What have you listened to lately that added to your reading pile? Be sure to include the book, too.

Written by Gabrielle

May 10, 2012 at 7:04 am

Coffee Shop Chronicles: Going Analog

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In my neighborhood, coffee shops are overrun by people on laptops. Baristas put signs on tables pleading for courtesy, the places that have zero tolerance rules feel extreme, and the New York Times reports on us under the headline “Destination: Laptopistan”. For the freelancers, the appeal is free WiFi. For me, it’s the promise of a sanctuary from online life.

While meditating on this coffee shop life of mine, one free from Twitter “interactions,” time-sucking Internet memes, and the endless flow of information, I came across a quote from Lynda Barry, “In the digital age, don’t forget to use your digits!” A tidy aphorism with great timing.

When I was in college I had a zine. I created it mainly by hand. All I had was a word processor — the electric typewriter kind — scissors, and glue. It felt good to sit on my floor, listen to music, and create something physical. It’s been nearly 10 years since I’ve done anything like that. Now, with websites and blogs, there’s no reason to go through the hassle. Believe me, there’s a lot to be thankful for but we also lose something in this neat way of publishing.

In his book, Steal Like an Artist: 10 Things Nobody Told You About Being Creative, artist Austin Kleon, in the chapter ‘Step Away from the Screen,’ where the Lynda Barry quote can be found, explores the work habits of illustrator and cartoonist Tom Gauld: once the computer is involved “things are on an inevitable path to being finished. Whereas in my sketchbook the possibilities are endless.”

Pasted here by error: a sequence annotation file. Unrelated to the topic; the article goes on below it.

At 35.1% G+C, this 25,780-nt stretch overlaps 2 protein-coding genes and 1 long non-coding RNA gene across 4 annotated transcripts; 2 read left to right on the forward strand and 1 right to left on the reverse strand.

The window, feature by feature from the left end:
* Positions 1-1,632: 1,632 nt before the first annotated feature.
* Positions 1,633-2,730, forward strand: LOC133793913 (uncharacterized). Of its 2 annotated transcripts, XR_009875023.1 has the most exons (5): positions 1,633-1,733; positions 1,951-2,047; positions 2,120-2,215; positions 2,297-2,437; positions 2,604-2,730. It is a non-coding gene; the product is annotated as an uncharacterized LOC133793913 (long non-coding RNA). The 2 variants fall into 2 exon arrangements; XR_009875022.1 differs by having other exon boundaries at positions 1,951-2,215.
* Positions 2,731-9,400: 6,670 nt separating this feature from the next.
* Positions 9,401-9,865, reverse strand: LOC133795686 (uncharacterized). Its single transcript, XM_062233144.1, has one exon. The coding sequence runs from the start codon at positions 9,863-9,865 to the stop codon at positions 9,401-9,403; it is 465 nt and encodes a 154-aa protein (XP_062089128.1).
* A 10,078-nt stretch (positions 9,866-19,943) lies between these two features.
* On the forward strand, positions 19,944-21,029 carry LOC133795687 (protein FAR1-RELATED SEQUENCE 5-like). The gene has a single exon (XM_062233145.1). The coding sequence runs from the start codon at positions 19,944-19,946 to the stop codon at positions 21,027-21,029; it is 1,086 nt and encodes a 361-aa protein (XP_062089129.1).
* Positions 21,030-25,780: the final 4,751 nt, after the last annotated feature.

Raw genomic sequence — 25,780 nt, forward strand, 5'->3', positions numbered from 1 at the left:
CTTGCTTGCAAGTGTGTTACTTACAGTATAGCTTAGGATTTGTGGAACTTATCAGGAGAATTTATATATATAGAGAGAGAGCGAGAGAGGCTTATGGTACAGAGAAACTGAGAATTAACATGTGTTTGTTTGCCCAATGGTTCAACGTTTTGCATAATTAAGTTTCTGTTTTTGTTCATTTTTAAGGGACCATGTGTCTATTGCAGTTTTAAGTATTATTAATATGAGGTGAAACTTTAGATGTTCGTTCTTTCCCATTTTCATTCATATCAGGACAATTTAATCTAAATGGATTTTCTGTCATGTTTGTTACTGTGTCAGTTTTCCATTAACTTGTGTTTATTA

Anyone who’s sat down to a blank page, pen in hand, knows there’s a certain amount of freedom in it. When I stare at a clean, unlined sheet of paper I wonder what will happen. How will my thoughts manifest? In words? Pictures? Both? When I edit on paper, or when I work out an idea in longhand, all sorts of things creep in that are impossible to replicate onscreen — grammatical cues that only I understand, words circled and heavily retraced either for emphasis or while daydreaming, and blatant disregard for margins and linear composition.

It’s easy to overlook the limitations humans face when drawing a straight line. Now that much of our work, often from start to finish, is done on computer, where perfection is possible, we demand exactness. “The computer brings out the uptight perfectionist in us,” Austin says. “We start editing ideas before we have them.” While I don’t have the scientific background to support it, I’m the type of person who likes to think there’s some neurological significance to these dueling processes. I’m not saying one is better than the other, only that both need our attention.

My weekend mornings are spent on the computer, alternating between writing and allowing whatever shiny, virtual object of the moment to pull me away. After the third hour of disjointed creative focus I pack up my books and head out the door. It would be easy to stay inside that sterile world, the hours dissolving into the ether with each distraction, but as online has become our default location, it’s more important than ever to consciously engage with something tangible. Austin suggestions two desks, one analog and one digital, but for those of us with limited space and deficient willpower, a coffee shop offers a unique space away from the online world. If it weren’t for coffee shops, I’d be just another casualty of the delete key. Austin’s book is a great reminder as to why we should never let that happen.